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Woman legally changes name to use Facebook

Tanvier Peart is a happy wife, mom of two little boys, writer and creative director who loves working out...and a good cupcake. Hailing from Baltimore, Maryland, her family now calls the Oklahoma City area home, and embraces sweet tea in...

Facebook user goes to absurd lengths to keep her friends

If you use Facebook, you better open an account with your real name. Just ask Jemma Rogers, who took drastic measures to keep her social media account.

The Telegraph reports the 30-year-old went as far as changing her legal name in efforts to keep her account.

In 2008, Jemma opened an account under the pseudonym Jemmaroid Von Laalaa. She didn't want to receive friend requests from people she didn't know or past acquaintances. "So many people set up accounts in fake names so random people can't add them, or so they don't have to awkwardly decline requests from people they know, but don't want to be 'friends' with," said Rogers.

For years things appeared to be OK until recently, when the social media giant suspended her account — prompting Rogers to file a legal document that would change her name to her pseudonym. Ironically, her legal name change and new documents proving her identity weren't enough to re-open her account. So she's stuck with the name, but she can't access her account!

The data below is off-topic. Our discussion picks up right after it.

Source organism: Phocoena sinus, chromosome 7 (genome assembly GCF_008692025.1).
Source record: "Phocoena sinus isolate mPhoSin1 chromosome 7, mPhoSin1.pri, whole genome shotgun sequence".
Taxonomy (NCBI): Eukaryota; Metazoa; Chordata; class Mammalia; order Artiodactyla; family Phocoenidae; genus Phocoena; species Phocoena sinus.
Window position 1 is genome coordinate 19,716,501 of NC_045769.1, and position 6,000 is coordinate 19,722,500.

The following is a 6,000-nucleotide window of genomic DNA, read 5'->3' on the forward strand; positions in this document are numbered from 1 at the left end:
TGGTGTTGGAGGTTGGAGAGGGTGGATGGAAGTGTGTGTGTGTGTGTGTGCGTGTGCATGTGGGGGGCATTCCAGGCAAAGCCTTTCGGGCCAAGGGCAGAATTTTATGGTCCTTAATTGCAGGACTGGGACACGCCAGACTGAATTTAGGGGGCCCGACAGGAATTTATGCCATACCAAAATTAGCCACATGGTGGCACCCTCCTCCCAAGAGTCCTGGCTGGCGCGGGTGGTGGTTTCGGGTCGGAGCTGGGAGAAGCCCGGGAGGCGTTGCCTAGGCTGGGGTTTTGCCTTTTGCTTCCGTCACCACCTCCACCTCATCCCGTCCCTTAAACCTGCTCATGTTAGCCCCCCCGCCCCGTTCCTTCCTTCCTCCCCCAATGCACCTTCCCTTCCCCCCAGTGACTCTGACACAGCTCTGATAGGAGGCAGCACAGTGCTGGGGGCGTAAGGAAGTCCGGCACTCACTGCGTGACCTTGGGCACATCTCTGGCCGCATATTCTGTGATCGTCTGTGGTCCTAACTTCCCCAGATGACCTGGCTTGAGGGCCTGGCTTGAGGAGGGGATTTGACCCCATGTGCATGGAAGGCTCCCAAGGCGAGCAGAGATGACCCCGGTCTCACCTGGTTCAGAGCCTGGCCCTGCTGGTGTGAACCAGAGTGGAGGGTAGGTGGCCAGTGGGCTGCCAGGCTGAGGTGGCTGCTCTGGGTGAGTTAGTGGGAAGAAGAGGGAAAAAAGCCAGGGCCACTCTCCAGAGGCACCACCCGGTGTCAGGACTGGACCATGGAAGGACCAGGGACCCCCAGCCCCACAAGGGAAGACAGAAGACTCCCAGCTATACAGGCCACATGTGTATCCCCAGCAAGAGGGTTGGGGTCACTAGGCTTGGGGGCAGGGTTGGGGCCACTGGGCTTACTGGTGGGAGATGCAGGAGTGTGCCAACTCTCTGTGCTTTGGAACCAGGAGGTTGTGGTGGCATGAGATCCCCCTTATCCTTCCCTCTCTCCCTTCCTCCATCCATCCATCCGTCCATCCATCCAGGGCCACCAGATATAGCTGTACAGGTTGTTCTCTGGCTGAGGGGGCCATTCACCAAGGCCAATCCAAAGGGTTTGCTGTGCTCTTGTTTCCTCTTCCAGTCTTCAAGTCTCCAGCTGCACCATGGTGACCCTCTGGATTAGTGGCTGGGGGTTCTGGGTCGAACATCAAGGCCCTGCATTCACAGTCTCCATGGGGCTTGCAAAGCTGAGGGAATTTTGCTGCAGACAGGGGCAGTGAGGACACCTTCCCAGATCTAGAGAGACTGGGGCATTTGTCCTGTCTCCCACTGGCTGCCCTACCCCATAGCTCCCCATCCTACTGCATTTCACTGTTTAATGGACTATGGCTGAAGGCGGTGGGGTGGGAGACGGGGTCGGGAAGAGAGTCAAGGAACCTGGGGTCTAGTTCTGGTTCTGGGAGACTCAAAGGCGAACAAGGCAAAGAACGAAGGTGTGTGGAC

Facebook's rules on users changing their name have come under fire as some, like Rogers, feel it's unfair. Their policy states the following:

"Facebook is a community where people use their authentic identities. We require people to provide the name they use in real life; that way, you always know who you're connecting with. This helps keep our community safe."

This has prompted members of the LGBT community to gather at Facebook headquarters in hopes to change policies on using real names. Many believe their strict rules that prohibit the use of names other than legal ones pose a safety issue to those who feel certain anonymity is necessary. Unless users can provide proof of their identity, their accounts will be suspended or even deleted.

"I want to apologize to the affected community of drag queens, drag kings, transgender and extensive community of our friends, neighbors and members of the LGBT community for the hardship that we've put you through in dealing with your Facebook accounts over the past few weeks," Chris Cox, Facebook chief product officer wrote in a statement last year. "The stories of mass impersonation, trolling, domestic abuse and higher rates of bullying and intolerance are oftentimes the result of people hiding behind fake names, and it's both terrifying and sad. Our ability to successfully protect against them with this policy has borne out the reality that this policy, on balance, and when applied carefully, is a very powerful force for good."

Changing your name for the sake of keeping a Facebook account active seems a bit much. Aside from safety issues or promoting a business, why go through so much effort — especially when it impacts the rest of your life? If you don't want people to find you, change your privacy settings. Then again, it does seem like a one-size-fits-all approach to name changes can hurt those in a particular community.

Should Facebook make amendments to their policy, or is having a social media account not worth the hassle?

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